In 1920, the total number of African-Americans that were ages 10 and above had made up about 22 percent of the total number of domestic workers employed.[12] These women and young girls were required to complete tasks given to them by the white owners, such as cooking, cleaning, and taking care of other children.[13] Because African-American women were now housemaids rather than plantation slaves, there was an assumption that African-American women were content with their jobs. However, this was not the case and only portrays the reality of race inequality and the long-standing effects of slavery in the South. [14]

Illiteracy Trends for African-Americans in the South[edit]

Because it was illegal for slaves to learn how to read and write, many slaves who reached adulthood illiterate were unable to learn these skills later in life.[15] After the abolitionist period, there is an increase in the illiteracy rates for African-Americans. In 1920, roughly 25% of African-Americans were counted on the census as illiterate, featuring 64% of this population as those 55-64 years old. Meanwhile, only 5.7% of white individuals in the South were illiterate.[16] When this older generation of African-Americans was in its prime educational stage, the individuals had not yet reached the Reconstruction Era of Alabama.[17] Prior to this rehabilitation, Alabama society allowed segregation, in which racial separation disabled many slaves to receive a formal education. In the 1900s, these illiterate adults had less of a chance to receive a job of higher income, leaving the only options as farming or domestic servitude.[18]

Another reason for such an increase in the illiteracy rates of African-Americans was the apportionment of funds in the school system. Throughout analysis, many differences were found between the funding of black and white students. For example, a majority of African-Americans lived in the Black Belt region of Alabama. In this area, roughly $5 was spent on each black student, whereas roughly $95 was spent on each white student.[19] As Alabama society proved the importance of white education, funds were not given to improve education for African-Americans.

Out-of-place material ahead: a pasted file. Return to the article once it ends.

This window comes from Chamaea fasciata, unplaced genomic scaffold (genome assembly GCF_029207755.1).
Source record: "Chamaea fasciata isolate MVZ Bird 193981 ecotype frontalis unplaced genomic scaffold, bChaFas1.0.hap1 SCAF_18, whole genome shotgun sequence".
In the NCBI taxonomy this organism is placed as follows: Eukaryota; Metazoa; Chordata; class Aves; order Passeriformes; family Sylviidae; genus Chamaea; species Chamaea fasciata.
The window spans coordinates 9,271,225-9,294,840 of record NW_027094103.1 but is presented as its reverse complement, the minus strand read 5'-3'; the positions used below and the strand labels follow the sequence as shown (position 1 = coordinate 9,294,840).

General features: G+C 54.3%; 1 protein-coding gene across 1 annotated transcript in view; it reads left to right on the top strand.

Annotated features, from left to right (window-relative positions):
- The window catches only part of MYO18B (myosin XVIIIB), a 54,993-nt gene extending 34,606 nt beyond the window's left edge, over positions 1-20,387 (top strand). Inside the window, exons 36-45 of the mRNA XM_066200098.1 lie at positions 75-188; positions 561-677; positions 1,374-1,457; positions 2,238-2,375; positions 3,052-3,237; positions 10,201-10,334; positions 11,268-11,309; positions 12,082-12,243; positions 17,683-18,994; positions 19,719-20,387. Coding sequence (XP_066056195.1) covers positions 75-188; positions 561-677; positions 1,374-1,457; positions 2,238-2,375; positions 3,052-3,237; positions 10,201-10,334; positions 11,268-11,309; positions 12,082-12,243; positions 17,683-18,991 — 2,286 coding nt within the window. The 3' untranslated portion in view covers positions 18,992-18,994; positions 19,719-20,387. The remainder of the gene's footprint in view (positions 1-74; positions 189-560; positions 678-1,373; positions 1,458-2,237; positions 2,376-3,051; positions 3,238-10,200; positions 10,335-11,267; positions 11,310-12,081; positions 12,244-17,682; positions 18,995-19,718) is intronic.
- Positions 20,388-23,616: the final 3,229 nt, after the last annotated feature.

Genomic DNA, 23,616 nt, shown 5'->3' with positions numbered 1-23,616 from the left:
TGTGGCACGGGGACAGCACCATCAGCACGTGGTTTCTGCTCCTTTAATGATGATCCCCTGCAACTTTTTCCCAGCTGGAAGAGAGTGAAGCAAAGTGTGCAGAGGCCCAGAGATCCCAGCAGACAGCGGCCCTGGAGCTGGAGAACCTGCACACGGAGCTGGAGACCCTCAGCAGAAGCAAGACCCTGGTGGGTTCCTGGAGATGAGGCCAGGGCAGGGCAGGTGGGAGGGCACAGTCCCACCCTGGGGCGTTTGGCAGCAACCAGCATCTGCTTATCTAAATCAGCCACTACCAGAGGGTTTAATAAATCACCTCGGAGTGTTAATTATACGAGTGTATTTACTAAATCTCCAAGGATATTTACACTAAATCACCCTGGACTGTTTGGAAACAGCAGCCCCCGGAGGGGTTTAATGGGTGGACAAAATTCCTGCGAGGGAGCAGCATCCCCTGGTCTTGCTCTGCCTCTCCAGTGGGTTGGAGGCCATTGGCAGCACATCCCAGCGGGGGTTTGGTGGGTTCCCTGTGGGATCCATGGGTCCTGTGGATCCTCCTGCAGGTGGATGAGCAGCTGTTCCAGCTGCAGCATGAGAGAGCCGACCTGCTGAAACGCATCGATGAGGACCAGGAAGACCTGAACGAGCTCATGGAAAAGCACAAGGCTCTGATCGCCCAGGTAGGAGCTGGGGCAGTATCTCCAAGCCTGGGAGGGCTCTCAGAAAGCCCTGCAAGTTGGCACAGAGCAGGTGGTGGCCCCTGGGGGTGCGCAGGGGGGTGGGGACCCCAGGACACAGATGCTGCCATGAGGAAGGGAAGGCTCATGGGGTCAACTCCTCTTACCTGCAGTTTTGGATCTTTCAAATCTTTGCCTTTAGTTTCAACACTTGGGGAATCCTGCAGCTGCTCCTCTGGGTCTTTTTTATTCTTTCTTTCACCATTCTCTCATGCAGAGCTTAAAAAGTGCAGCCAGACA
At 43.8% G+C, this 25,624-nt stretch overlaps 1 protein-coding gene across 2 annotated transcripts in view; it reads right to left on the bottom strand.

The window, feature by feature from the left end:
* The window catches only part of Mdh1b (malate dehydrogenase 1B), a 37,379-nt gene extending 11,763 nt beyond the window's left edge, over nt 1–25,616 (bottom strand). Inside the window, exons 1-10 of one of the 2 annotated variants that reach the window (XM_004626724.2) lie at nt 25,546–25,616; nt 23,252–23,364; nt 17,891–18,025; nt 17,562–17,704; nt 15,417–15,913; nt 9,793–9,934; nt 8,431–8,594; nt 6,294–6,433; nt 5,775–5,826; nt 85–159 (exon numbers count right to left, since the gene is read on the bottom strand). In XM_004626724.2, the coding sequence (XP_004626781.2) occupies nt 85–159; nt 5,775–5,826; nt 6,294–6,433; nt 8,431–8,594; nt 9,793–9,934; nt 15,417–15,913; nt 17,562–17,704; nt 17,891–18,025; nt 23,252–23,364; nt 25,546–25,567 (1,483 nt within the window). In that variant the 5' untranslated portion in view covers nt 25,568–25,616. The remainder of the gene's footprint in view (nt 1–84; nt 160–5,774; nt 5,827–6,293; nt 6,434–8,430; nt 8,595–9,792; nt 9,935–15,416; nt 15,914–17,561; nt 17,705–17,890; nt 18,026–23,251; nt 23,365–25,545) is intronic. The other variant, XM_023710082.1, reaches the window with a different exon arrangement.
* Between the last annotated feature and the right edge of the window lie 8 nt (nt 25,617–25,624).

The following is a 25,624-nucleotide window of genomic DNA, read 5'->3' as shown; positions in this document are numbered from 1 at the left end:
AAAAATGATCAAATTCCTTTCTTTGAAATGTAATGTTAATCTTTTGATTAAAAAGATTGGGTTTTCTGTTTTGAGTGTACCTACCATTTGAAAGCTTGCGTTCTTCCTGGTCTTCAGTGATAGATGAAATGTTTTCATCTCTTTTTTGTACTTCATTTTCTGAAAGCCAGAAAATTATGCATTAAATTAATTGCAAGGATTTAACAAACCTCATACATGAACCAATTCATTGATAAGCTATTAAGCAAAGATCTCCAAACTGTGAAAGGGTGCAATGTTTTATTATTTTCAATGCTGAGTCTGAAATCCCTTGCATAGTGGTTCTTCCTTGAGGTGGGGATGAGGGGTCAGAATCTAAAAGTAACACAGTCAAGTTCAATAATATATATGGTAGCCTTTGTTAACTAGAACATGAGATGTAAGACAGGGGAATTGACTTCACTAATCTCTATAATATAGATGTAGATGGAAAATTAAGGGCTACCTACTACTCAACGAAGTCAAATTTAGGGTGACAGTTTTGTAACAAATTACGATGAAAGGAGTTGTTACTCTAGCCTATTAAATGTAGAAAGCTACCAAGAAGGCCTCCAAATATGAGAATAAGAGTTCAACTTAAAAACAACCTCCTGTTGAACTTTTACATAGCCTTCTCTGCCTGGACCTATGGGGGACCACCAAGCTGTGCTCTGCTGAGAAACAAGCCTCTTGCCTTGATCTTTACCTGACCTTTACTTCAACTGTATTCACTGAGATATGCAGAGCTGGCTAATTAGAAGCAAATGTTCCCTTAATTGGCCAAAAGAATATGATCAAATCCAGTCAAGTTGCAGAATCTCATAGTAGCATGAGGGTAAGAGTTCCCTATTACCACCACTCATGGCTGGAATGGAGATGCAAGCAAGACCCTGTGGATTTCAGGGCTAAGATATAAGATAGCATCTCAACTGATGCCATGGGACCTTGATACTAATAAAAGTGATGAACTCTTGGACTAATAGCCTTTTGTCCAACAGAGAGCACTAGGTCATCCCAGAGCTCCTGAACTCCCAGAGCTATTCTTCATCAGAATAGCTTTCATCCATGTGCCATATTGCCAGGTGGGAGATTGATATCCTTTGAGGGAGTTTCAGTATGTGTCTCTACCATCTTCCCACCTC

African-American children were also affected by this trend of illiteracy. While illiteracy rates decreased over the years for both white and black individuals, the school attendance rate for black children ages 5-20 before 1940 was only 60%, while attendance rates for white children were always higher than that of black children.[20] Adults that were already illiterate during this period could not send their kids to school for a variety of reasons such as the lack of opportunity due to misunderstanding or need for the children to work with their parents for economic purposes.[21]


  1. Interview. Ruby Pickens Tartt of Hester Frye. February 17, 1939. Folder 93. Coll. 3709. Federal Writers' Project Papers, 1936-1940. Wilson Library. The University of North Carolina at Chapel Hill.
  2. Interview. Ruby Pickens Tartt of Hester Frye. February 17, 1939. Folder 75. Coll. 3709. Federal Writers' Project Papers, 1936-1940. Wilson Library. The University of North Carolina at Chapel Hill.
  3. Ibid., 2.
  4. Sumpter, Althea. "Geechee and Gullah Culture." New Georgia Encyclopedia. 26 July 2017. Web. 04 October 2017.
  5. Douglas, Leah. “African Americans Have Lost Untold Ares of Land Over the Last Century.” The Nation. The Nation, 06/26/17.
  6. Opala, Joseph. “The Gullah: Rice, Slavery, and the Sierra Leone-American Connection.” GLC Yale. Yale University. Accessed 10/08/17.
  7. Ibid., 4
  8. "San Augustine, Texas. Mrs. Thomas, the wife of a wholesale grocer, in her kitchen with her maid." Library of Congress Prints and Photographs Division Washington, D.C., October, 2017. http://www.loc.gov/pictures/resource/cph.3c12493/.
  9. Blumgart, Jake. "The Historical Roots of American Domestic Worker Organizing Run Deep." The Historical Roots of American Domestic Worker Organizing Run Deep. In These Times, September 21, 2015.
  10. Pierce, Yolanda. "Her Refusal to Be Recast(e): Annie Burton's Narrative of Resistance. The Southern Literary Journal 36, no. 2 (2004): 1-12.
  11. Ibid., 10
  12. Haynes, Elizabeth Ross. "Negroes in Domestic Service in the United States: Introduction." The Journal of Negro History 8, no. 4 (1923): 384-442. doi:10.2307/2713693.
  13. Ibid., 10.
  14. Ibid., 9.
  15. Margo, Robert A. " Race and Schooling in the South: A Review of the Evidence." In National Bureau of Economic Research, 6-32. University of Chicago Press, 1990. Accessed October 2, 2017.
  16. Ibid., 15.
  17. Akenson, James E., and Harvey G. Neufeldt. "Alabama's Illiteracy Compaign for Black Adults, 1915-1930: An Analysis." The Journal of Negro Education 54, no. 2 (1985): 189-95.
  18. Ibid., 15.
  19. Ibid., 17.
  20. Ibid., 15.
  21. Ibid., 15.